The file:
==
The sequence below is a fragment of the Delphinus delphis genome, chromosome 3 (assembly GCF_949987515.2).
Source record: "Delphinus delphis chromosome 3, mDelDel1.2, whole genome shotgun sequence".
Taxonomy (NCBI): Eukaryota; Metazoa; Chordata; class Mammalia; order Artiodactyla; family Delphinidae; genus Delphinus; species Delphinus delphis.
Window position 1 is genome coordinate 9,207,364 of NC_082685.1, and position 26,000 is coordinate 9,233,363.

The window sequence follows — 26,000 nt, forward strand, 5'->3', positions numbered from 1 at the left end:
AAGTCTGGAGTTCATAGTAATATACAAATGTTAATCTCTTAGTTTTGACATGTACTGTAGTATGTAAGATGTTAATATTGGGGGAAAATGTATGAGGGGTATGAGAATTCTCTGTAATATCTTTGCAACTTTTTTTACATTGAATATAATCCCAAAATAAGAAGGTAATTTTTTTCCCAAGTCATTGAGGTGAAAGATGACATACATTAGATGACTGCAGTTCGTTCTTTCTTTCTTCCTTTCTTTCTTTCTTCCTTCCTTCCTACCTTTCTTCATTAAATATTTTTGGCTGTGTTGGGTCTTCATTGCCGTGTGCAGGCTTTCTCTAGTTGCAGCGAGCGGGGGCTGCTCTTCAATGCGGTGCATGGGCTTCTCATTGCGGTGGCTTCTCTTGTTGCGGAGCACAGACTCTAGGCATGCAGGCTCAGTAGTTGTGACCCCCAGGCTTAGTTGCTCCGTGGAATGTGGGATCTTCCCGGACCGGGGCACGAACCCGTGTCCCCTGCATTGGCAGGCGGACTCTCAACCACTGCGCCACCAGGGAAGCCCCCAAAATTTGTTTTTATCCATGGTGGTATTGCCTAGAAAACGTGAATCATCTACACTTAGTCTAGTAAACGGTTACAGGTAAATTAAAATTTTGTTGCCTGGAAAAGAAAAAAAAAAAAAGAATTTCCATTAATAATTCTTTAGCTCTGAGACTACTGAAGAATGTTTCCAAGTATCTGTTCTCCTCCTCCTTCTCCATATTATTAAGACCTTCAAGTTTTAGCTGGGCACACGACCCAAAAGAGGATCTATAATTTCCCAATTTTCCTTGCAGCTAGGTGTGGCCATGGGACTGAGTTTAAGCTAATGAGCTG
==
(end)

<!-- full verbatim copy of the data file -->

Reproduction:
The sequence below is a fragment of the Delphinus delphis genome, chromosome 3 (assembly GCF_949987515.2).
Source record: "Delphinus delphis chromosome 3, mDelDel1.2, whole genome shotgun sequence".
Taxonomy (NCBI): Eukaryota; Metazoa; Chordata; class Mammalia; order Artiodactyla; family Delphinidae; genus Delphinus; species Delphinus delphis.
Window position 1 is genome coordinate 9,207,364 of NC_082685.1, and position 26,000 is coordinate 9,233,363.

The window sequence follows — 26,000 nt, forward strand, 5'->3', positions numbered from 1 at the left end:
AAGTCTGGAGTTCATAGTAATATACAAATGTTAATCTCTTAGTTTTGACATGTACTGTAGTATGTAAGATGTTAATATTGGGGGAAAATGTATGAGGGGTATGAGAATTCTCTGTAATATCTTTGCAACTTTTTTTACATTGAATATAATCCCAAAATAAGAAGGTAATTTTTTTCCCAAGTCATTGAGGTGAAAGATGACATACATTAGATGACTGCAGTTCGTTCTTTCTTTCTTCCTTTCTTTCTTTCTTCCTTCCTTCCTACCTTTCTTCATTAAATATTTTTGGCTGTGTTGGGTCTTCATTGCCGTGTGCAGGCTTTCTCTAGTTGCAGCGAGCGGGGGCTGCTCTTCAATGCGGTGCATGGGCTTCTCATTGCGGTGGCTTCTCTTGTTGCGGAGCACAGACTCTAGGCATGCAGGCTCAGTAGTTGTGACCCCCAGGCTTAGTTGCTCCGTGGAATGTGGGATCTTCCCGGACCGGGGCACGAACCCGTGTCCCCTGCATTGGCAGGCGGACTCTCAACCACTGCGCCACCAGGGAAGCCCCCAAAATTTGTTTTTATCCATGGTGGTATTGCCTAGAAAACGTGAATCATCTACACTTAGTCTAGTAAACGGTTACAGGTAAATTAAAATTTTGTTGCCTGGAAAAGAAAAAAAAAAAAAGAATTTCCATTAATAATTCTTTAGCTCTGAGACTACTGAAGAATGTTTCCAAGTATCTGTTCTCCTCCTCCTTCTCCATATTATTAAGACCTTCAAGTTTTAGCTGGGCACACGACCCAAAAGAGGATCTATAATTTCCCAATTTTCCTTGCAGCTAGGTGTGGCCATGGGACTGAGTTTAAGCTAATGAGCTG